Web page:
Here is thoughtful piece by my old friend and colleague Warren Bolton of The State. Like me, he covered and remembers the long battle over the Confederate flag and the compromise that brought it down from the Statehouse dome on July 1, 2000. And like me, he wonders if South Carolina has made the gains that seemed so possible on that bright and hopeful day. The flag is down, but South Carolina still has two wheels in the ditch and, as Jon Stewart says, we are now America’s whoopee cushion.

Take a look at what Warren has to say.

AS THE S.C. House debated a flag compromise in 2000, I stood in the lobby talking with a couple of business leaders.

Paula Harper Bethea, then chair of the S.C. Chamber of Commerce, stressed that it was essential that lawmakers approve a compromise to protect the state’s business climate and its image. Once that happened, she pledged, the business community would work to address inequities and challenges South Carolina faced, some of which had worked their way into the flag debate.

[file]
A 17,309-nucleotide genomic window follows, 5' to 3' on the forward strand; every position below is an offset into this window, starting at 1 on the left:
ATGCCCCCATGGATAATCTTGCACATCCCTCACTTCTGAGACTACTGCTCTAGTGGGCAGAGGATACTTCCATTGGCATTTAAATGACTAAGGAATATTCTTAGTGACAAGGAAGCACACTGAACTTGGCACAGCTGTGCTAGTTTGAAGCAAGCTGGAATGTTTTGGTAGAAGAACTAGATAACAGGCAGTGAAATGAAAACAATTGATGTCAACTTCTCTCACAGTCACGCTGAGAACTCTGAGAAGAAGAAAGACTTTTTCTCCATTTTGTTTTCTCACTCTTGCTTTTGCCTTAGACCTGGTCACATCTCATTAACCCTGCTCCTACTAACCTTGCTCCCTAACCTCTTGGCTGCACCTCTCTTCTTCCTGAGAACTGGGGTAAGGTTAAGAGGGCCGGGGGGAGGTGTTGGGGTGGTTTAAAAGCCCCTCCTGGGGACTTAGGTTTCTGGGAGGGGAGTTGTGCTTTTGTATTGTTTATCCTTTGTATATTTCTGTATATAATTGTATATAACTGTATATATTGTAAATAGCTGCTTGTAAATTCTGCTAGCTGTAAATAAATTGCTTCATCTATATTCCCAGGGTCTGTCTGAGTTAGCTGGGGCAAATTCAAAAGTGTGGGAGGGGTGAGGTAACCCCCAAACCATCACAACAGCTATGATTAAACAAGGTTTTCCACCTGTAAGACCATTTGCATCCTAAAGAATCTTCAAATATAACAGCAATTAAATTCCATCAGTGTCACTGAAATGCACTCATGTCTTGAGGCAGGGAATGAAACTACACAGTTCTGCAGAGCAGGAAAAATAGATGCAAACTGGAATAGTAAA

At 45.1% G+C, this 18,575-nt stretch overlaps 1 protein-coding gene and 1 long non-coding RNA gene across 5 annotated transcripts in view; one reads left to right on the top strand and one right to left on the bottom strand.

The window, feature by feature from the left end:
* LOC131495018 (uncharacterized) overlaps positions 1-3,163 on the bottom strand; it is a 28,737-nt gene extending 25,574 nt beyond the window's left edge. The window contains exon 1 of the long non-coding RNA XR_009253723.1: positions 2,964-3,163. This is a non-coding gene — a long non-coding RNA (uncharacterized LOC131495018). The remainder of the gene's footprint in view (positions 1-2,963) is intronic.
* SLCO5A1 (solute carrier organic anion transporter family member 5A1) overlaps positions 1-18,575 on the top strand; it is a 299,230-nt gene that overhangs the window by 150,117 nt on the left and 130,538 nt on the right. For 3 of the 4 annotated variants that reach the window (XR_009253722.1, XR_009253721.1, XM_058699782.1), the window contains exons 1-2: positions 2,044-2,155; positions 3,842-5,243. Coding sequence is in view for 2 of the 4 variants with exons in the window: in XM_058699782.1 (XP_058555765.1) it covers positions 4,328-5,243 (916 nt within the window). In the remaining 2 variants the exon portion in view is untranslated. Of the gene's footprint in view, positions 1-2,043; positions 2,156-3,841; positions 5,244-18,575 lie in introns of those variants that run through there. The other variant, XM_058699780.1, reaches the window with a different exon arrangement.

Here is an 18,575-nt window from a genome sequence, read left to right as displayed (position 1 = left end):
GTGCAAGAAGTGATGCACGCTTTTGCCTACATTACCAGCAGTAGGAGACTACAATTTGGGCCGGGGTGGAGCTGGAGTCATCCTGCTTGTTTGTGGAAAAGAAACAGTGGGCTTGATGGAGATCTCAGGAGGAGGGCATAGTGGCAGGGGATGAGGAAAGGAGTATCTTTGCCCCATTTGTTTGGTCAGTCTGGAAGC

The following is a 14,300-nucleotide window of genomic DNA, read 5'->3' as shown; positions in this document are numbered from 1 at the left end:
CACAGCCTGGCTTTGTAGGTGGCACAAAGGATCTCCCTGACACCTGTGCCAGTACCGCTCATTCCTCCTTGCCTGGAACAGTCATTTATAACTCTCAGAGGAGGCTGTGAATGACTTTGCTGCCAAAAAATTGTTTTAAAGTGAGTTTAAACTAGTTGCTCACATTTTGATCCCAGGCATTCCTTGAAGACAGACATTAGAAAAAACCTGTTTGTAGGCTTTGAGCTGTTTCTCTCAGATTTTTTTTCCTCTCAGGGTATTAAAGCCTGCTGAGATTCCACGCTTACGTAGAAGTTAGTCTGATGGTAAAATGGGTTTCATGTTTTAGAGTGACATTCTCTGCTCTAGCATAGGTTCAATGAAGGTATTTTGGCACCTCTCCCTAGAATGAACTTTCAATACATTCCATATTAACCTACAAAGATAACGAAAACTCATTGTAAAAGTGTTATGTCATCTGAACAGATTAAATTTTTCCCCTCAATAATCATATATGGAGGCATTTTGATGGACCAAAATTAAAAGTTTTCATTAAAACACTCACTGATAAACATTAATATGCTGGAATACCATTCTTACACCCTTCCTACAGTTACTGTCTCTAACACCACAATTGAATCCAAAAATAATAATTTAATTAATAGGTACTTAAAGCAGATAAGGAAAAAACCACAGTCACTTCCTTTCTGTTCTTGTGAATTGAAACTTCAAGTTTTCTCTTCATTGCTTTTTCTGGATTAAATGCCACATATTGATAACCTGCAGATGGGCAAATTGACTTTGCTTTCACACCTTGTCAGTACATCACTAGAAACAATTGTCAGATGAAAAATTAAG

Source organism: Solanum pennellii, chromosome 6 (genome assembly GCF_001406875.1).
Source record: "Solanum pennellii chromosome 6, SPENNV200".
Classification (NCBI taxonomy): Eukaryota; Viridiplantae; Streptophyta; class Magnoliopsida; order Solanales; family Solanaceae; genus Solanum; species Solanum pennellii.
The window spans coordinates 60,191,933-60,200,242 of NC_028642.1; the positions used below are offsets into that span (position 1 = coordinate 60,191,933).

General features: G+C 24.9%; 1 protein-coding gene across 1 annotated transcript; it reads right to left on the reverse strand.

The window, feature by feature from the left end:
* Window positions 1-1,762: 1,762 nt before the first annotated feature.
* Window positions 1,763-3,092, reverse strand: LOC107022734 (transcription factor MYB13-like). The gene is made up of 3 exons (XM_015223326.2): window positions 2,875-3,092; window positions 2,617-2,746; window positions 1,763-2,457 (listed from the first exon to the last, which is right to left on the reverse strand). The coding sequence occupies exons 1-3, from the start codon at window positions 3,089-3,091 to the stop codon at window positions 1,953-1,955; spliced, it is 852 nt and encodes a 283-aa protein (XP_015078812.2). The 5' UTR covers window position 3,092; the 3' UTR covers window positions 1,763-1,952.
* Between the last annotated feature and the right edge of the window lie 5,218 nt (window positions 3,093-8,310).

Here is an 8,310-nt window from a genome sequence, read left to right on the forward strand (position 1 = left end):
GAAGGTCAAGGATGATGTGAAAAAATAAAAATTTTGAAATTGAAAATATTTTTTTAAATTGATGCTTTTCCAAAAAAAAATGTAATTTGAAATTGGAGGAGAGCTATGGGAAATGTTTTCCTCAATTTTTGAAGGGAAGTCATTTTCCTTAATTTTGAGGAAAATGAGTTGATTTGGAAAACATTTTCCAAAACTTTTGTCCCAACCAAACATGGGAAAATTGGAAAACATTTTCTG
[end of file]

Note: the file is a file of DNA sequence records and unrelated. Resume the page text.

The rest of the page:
Later I talked with Sen. Glenn McConnell, R-Charleston, who was understandably pleased with the way the Senate handled the compromise. The staunch flag supporter said senators, black and white, came together in a special way. He said he expected them to deal with issues peculiar to specific communities with sensitivity in the future. Black senators already had been helpful in explaining to him the need for certain policies or programs aimed at improving education in some communities, he said. “To me, there are greater bonds of respect that have been built up in here.”

So, have those bonds of respect translated into meaningful change in the qualify of life of this state’s people over the past decade? Has the business community upheld its end of the bargain? Or was the flag compromise merely a product of expedience?

The short answer is it’s a mixed bag. The long is that we’ve got a ways to go.

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